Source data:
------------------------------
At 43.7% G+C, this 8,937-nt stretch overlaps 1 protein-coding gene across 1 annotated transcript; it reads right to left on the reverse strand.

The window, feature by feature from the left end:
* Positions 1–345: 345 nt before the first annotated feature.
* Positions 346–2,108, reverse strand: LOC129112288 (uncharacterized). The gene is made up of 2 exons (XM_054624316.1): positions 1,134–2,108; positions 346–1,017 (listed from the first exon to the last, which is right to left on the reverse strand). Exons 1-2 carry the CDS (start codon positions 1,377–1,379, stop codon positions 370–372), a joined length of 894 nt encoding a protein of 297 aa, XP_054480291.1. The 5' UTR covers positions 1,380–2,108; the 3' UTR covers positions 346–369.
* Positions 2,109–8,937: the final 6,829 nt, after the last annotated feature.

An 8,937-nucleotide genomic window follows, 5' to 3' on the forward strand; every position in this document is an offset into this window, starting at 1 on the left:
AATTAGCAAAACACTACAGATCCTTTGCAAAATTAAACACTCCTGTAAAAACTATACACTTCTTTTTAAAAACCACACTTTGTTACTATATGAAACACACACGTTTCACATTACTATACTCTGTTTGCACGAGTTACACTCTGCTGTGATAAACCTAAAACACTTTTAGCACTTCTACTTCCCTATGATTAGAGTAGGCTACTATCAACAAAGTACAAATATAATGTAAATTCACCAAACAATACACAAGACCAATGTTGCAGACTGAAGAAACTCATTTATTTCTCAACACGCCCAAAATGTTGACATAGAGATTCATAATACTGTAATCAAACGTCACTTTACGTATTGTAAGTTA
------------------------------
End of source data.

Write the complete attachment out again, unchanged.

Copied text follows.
At 43.7% G+C, this 8,937-nt stretch overlaps 1 protein-coding gene across 1 annotated transcript; it reads right to left on the reverse strand.

The window, feature by feature from the left end:
* Positions 1–345: 345 nt before the first annotated feature.
* Positions 346–2,108, reverse strand: LOC129112288 (uncharacterized). The gene is made up of 2 exons (XM_054624316.1): positions 1,134–2,108; positions 346–1,017 (listed from the first exon to the last, which is right to left on the reverse strand). Exons 1-2 carry the CDS (start codon positions 1,377–1,379, stop codon positions 370–372), a joined length of 894 nt encoding a protein of 297 aa, XP_054480291.1. The 5' UTR covers positions 1,380–2,108; the 3' UTR covers positions 346–369.
* Positions 2,109–8,937: the final 6,829 nt, after the last annotated feature.

An 8,937-nucleotide genomic window follows, 5' to 3' on the forward strand; every position in this document is an offset into this window, starting at 1 on the left:
AATTAGCAAAACACTACAGATCCTTTGCAAAATTAAACACTCCTGTAAAAACTATACACTTCTTTTTAAAAACCACACTTTGTTACTATATGAAACACACACGTTTCACATTACTATACTCTGTTTGCACGAGTTACACTCTGCTGTGATAAACCTAAAACACTTTTAGCACTTCTACTTCCCTATGATTAGAGTAGGCTACTATCAACAAAGTACAAATATAATGTAAATTCACCAAACAATACACAAGACCAATGTTGCAGACTGAAGAAACTCATTTATTTCTCAACACGCCCAAAATGTTGACATAGAGATTCATAATACTGTAATCAAACGTCACTTTACGTATTGTAAGTTA